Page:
Justice Secretary confirms that small claims limit will rise to £5,000 for RTA and £2,000 for other PI cases


Justice Secretary David Lidington has confirmed that the small claims limit in road traffic accidents (RTA) will rise to £5,000, while the limit for other personal injury claims will be £2,000.

Lidington could not, however, tell the Justice Select Committee when the new limits would be set. He repeated the Government’s long-standing message that the limit for RTA cases had to rise to tackle the number of whiplash claims in the UK, which he said were not comparable with other “advanced countries” and were leading to higher motor premiums for policyholders.

“I would argue these are not cases where it ought normally to be necessary to have legal representation,” said Lidington.

“These are not too dissimilar to an insurance claim of some kind. You have a fixed tariff available and if you have the evidence to show you are a victim it is fairly straightforward.”

Qamar Anwar, managing director of First4Lawyers, said that the confirmation from Lidington was “another blow for access to justice”.

“The unfairness inherent in these rises is staggering and does nothing to prevent fraud,” he said.

“For most people, a claim worth £5,000 is not low value. Further, it is estimated that 96% of road traffic accident related personal injury claims are under £5,000 so the impact could be huge. The reality is that innocent accident victims will be left unrepresented to deal with the insurer’s lawyers, making under-settlements inevitable.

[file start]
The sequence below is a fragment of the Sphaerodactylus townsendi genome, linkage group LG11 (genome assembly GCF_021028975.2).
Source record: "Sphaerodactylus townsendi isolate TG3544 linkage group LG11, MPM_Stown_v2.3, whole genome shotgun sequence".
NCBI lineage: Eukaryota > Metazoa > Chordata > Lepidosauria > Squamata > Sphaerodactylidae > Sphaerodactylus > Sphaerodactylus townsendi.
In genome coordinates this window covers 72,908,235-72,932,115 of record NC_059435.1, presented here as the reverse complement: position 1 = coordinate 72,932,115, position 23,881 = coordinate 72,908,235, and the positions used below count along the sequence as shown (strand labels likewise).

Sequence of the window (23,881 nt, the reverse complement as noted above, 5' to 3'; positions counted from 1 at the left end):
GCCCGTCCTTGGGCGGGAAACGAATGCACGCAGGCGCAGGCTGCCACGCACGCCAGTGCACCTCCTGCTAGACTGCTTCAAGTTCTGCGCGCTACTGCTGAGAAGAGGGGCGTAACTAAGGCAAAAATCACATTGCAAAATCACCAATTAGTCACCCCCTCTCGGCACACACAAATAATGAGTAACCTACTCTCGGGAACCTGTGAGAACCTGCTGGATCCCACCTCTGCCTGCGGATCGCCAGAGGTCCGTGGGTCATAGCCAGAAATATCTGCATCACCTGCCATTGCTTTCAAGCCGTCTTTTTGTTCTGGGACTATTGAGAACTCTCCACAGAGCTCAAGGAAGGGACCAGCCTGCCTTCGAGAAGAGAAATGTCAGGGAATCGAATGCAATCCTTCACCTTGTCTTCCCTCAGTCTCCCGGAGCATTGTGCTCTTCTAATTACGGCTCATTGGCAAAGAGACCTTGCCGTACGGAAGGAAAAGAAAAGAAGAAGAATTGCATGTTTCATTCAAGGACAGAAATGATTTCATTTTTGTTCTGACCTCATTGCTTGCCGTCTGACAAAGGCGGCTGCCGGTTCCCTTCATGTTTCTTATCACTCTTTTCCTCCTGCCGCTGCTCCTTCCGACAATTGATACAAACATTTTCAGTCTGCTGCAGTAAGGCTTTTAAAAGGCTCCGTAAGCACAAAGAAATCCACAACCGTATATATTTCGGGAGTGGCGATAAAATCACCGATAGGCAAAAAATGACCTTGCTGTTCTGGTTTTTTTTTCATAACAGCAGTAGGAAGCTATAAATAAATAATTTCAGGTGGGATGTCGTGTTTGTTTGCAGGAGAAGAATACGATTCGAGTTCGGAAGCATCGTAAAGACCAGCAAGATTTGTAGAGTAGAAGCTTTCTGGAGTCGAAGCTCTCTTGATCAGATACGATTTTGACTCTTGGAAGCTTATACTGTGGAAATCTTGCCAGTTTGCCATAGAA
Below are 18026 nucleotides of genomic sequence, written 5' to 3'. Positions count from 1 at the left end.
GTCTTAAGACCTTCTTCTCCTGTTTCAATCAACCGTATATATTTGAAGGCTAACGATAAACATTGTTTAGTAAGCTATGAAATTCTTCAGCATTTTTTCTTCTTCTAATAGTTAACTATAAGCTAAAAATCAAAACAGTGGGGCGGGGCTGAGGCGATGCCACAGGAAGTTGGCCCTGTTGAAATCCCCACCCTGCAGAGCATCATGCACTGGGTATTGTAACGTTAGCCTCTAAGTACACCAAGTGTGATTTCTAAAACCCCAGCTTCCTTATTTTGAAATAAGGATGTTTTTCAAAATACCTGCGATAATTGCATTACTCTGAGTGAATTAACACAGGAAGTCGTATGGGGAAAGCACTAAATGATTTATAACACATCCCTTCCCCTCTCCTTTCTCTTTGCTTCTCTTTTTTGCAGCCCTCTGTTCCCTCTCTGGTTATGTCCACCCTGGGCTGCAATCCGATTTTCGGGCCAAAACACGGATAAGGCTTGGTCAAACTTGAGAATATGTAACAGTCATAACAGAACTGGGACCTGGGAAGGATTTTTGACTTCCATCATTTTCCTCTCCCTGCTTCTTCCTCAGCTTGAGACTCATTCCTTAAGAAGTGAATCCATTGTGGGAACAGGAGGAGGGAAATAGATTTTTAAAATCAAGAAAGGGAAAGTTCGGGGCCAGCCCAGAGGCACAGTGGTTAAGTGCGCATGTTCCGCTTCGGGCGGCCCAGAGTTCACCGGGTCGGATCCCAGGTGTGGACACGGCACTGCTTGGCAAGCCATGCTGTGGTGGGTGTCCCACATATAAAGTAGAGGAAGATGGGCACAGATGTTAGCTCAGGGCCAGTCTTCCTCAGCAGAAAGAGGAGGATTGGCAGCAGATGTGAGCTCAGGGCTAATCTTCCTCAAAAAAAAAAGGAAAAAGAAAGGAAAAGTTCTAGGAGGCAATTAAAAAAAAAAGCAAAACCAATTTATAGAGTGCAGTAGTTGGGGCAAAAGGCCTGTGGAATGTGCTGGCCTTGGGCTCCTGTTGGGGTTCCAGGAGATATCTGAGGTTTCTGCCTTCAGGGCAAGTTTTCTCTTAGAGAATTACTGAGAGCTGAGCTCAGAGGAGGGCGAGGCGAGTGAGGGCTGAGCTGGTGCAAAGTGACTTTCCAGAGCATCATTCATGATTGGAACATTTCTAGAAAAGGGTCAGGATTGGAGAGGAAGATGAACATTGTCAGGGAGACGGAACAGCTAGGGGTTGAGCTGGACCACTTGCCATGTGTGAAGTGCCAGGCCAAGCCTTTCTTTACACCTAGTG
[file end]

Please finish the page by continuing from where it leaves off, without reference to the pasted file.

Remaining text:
Anwar also said that Liddington was quite wrong to claim that increasing the small claims limits for non-RTA cases to £2,000 would still make it “perfectly possible” for people to claim for industrial injuries.

“The majority of employers’ liability cases will still be captured by the change and will lead to a situation where genuine claimants will fear making a claim, especially against an employer, without the support of legal advice and counsel,”he said.

“Ask any injury victim, solicitors add much value to the process of managing compensation claims by not only funding aspects of the case, obtaining medical reports and other documentation, but also acting as gatekeepers in identifying and preventing fraudulent and exaggerated claims entering the system in the first place.

“Unfortunately, the government’s allegiances seem to rest with the insurers, not innocent accident victims. We’ll be redoubling our efforts to oppose these changes.”


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Mark Dugdale is the editor of Claims Media. Mark welcomes articles, letters or feedback from readers and can be reached via mark.dugdale@barkerbrooks.co.uk